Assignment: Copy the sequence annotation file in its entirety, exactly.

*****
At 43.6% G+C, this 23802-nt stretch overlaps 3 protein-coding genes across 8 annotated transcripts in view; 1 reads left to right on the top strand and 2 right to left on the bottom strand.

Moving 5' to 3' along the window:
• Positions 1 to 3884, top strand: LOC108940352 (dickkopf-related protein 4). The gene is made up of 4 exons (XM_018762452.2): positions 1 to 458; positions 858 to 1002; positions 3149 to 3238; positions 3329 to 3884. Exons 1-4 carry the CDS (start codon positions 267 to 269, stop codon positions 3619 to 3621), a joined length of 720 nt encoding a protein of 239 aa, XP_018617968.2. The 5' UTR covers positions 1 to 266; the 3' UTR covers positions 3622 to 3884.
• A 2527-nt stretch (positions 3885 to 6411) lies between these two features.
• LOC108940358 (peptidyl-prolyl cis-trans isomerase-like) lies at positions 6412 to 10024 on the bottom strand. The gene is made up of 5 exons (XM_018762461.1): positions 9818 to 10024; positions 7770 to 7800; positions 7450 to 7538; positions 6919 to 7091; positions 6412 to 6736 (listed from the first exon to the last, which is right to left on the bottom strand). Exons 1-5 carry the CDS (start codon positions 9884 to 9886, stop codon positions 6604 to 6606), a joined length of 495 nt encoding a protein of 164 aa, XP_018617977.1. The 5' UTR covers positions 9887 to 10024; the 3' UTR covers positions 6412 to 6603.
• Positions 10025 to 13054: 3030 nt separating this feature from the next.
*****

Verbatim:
At 43.6% G+C, this 23802-nt stretch overlaps 3 protein-coding genes across 8 annotated transcripts in view; 1 reads left to right on the top strand and 2 right to left on the bottom strand.

Moving 5' to 3' along the window:
• Positions 1 to 3884, top strand: LOC108940352 (dickkopf-related protein 4). The gene is made up of 4 exons (XM_018762452.2): positions 1 to 458; positions 858 to 1002; positions 3149 to 3238; positions 3329 to 3884. Exons 1-4 carry the CDS (start codon positions 267 to 269, stop codon positions 3619 to 3621), a joined length of 720 nt encoding a protein of 239 aa, XP_018617968.2. The 5' UTR covers positions 1 to 266; the 3' UTR covers positions 3622 to 3884.
• A 2527-nt stretch (positions 3885 to 6411) lies between these two features.
• LOC108940358 (peptidyl-prolyl cis-trans isomerase-like) lies at positions 6412 to 10024 on the bottom strand. The gene is made up of 5 exons (XM_018762461.1): positions 9818 to 10024; positions 7770 to 7800; positions 7450 to 7538; positions 6919 to 7091; positions 6412 to 6736 (listed from the first exon to the last, which is right to left on the bottom strand). Exons 1-5 carry the CDS (start codon positions 9884 to 9886, stop codon positions 6604 to 6606), a joined length of 495 nt encoding a protein of 164 aa, XP_018617977.1. The 5' UTR covers positions 9887 to 10024; the 3' UTR covers positions 6412 to 6603.
• Positions 10025 to 13054: 3030 nt separating this feature from the next.